Non Metals

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SULPHUR



       Sulphur is a non metal having atomic number 16. So, it electronic configuration is 2.8,6. It is represented by symbol S. it is placed in group 16 of the periodic table.

Occurrence of Sulphur

       Sulphur occurs both in free state and combined state in nature. In free state sulphur is found in large amount in the form of sulphur beds under the earth. In combined state sulphur occurs in the form of sulphides of many metals such as iron, copper, silver, zinc, lead, and mercury. For example,

    1. Iron pyrite (FeS2)
    2. Copper pyrite (CuFeS2)
    3. Silver glance (Ag2S)
    4. Zinc blende (ZnS)
    5. Galena (PbS)
    6. Cinnabar (HgS)

Structure of Sulphur Molecule(S8)

One molecule of sulphur contains 8 atoms of sulphur. These 8 atoms of sulphur combine with each other to give a puckered ring structure to sulphur molecule.

Puckered ring structure of sulphur molecule

Puckered ring structure of sulphur molecule



Extraction of Sulphur (Frasch Process)

       Sulphur occurs in free state under the surface of earth. It is extracted by Frasch process, which is based on the fact that sulphur has low melting point of 115°C. In this process, a hole is bored in the earth up to sulphur bed. Three concentric pipes A, B, C of different diameter are placed in the hole. Superheated water is forced down through the outer pipe A in to the sulphur bed. The super heated water melts the sulphur. Now, through innermost pipe C hot and compressed air is forced down. The force of hot compressed air brings the molten sulphur at the surface of earth through middle pipe B.

Extraction of Sulphur or Frasch Process


Physical Properties of Sulphur


  1. It is a yellow crystalline solid, having no taste and odour.
  2. It is a poor conductor of electricity and heat, thus it acts as an insulator.
  3. It has a melting point of 115°C.
  4. It is insoluble in water but freely soluble in carbon disulphide solution.
  5. The vapours of sulphur are poisonous for bacteria and fungi but not for human beings.
  6. It exhibits allotropy. The important allotropes of sulphur are rhombic sulphur and monoclinic sulphur.


Chemical Properties of Sulphur

1. Burning of Sulphur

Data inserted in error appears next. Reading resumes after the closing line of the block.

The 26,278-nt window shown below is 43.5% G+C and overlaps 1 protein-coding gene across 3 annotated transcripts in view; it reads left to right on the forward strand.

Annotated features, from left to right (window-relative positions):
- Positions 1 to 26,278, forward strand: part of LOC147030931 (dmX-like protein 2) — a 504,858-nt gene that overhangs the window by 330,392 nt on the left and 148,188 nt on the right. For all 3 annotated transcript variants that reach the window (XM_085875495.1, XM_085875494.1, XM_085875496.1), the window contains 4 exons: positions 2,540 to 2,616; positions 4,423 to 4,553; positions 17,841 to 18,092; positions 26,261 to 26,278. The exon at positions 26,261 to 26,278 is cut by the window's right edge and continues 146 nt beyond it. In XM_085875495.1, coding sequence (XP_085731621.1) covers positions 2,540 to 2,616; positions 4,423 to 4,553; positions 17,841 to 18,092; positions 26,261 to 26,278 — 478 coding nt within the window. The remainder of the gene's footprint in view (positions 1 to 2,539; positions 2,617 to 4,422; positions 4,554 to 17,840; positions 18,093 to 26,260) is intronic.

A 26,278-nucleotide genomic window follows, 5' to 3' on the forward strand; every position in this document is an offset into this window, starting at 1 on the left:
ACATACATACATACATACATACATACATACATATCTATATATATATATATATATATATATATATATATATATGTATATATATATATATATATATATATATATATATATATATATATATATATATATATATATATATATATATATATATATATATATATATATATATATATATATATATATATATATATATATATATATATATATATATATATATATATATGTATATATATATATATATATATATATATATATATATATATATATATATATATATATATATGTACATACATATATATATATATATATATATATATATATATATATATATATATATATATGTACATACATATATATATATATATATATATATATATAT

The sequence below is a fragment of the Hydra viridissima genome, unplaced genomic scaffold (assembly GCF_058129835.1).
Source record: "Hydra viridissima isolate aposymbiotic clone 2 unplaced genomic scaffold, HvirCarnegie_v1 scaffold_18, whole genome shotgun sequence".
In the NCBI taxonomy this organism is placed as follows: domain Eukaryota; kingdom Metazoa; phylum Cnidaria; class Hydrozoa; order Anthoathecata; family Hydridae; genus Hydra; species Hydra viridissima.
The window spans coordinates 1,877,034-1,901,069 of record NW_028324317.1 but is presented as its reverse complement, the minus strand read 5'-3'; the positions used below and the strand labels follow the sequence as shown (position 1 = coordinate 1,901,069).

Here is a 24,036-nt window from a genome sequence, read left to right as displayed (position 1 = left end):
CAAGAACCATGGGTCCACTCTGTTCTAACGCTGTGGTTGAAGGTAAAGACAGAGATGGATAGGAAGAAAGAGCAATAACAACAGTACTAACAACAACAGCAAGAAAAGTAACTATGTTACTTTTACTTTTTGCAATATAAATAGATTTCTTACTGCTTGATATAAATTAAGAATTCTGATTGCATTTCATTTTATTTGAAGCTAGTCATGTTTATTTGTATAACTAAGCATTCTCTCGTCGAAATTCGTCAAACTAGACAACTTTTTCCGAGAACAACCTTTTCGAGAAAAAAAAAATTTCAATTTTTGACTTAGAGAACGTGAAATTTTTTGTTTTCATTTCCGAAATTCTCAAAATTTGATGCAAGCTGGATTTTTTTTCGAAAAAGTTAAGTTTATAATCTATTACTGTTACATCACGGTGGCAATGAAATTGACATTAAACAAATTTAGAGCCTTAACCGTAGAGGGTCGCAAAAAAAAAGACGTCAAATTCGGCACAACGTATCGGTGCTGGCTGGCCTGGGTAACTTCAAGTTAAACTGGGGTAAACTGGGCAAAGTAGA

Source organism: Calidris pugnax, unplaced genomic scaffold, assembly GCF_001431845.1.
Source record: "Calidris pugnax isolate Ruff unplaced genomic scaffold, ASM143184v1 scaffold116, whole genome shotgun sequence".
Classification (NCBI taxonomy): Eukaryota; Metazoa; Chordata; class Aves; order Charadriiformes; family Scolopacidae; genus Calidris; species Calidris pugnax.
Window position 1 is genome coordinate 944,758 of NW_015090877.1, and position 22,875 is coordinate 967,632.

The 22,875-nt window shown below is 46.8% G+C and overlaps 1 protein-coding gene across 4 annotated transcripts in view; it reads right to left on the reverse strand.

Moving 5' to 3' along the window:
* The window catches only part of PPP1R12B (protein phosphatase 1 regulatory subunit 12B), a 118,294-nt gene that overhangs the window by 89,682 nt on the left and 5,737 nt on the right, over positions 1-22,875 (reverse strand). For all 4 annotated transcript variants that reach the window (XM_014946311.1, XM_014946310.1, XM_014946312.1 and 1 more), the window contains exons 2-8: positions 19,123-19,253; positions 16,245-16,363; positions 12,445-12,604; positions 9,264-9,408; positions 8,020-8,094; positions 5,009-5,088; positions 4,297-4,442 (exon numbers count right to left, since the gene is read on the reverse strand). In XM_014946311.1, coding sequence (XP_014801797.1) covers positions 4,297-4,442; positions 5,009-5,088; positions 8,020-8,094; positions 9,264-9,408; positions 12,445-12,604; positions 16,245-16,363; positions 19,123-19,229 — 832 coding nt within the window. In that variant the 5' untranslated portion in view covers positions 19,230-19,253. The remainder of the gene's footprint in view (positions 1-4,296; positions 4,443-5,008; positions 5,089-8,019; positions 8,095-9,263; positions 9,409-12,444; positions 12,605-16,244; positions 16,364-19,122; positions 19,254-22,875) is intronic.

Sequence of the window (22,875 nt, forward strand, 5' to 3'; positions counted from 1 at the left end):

On strong heating sulphur burns in air with a blue flame to form sulphur dioxide.

                      S     +     O2         SO2
                 Sulphur    Oxygen                      Sulphur dioxide

2. Reaction with Metals

       Sulphur reacts with many metals to form metal sulphides. These are exothermic reactions in which heat is evolved. For example,

                 Fe     +     S         FeS     +     Heat
                Iron        Sulphur                     Iron sulphide

                 Zn     +     S         ZnS     +     Heat
                Zinc        Sulphur                     Zinc sulphide

                 Cu     +     S         CuS     +     Heat
              Copper    Sulphur                    Copper sulphide

3. Reaction of Sulphur with Non-metals

       Sulphur reacts with non-metals to form covalent sulphides. For example,

1) Reaction with Hydrogen:- Sulphur reacts with hydrogen to form hydrogen sulphide.

                     S     +     H2         H2S
                Sulphur    Hydrogen                  Hydrogen sulphide

2) Reaction with Carbon:- Upon heating sulphur reacts with carbon to form carbon disulphide

                     C     +     2S         CS2
                Carbon      Sulphur                  Carbon disulphide

4. Reaction with Acids

       Sulphur is oxidised to sulphur dioxide by hot concentrated sulphuric acid.

Sulphur is oxidised to sulphuric acid by concentrated nitric acid.

          S     +     2H2SO4         3SO2     +     2H2O
      Sulphur     Sulphuric acid                  Sulphur dioxide       Water

   S    +    6HNO3       H2SO4     +     6NO2     +     2H2O

Sulphur      Nitric acid                              Sulphuric acid     Nitrogen dioxide       Water


Effect of Heat on Sulphur

Following are the effect of heat on a sulphur molecule:


  1. When sulphur is heated to its melting point (115°C) it melts and forms a pale yellow liquid which flows freely like water.
  2. On further heating to about 160°C, sulphur becomes viscous and dark in colour.
  3. On further heating to about 440°C, the molten sulphur becomes light in colour and less viscous.
  4. At 444°C molten sulphur begins to boil producing yellow brown vapours.


Uses of Sulphur

  1. The major use of sulphur is in the manufacturing of sulphuric acid.
  2. It is used in the manufacture of carbon disulphide, gun powder, matches and in fireworks.
  3. It is used in vulcanization of natural ruber.
  4. It is used as an antiseptic in making skin ointments.
  5. It is used as a disinfectant, fungicide and insecticide for killing bacteria, fungi and insects.
  6. It is also used in the manufacture of sodium thiosulphate which is used in photography.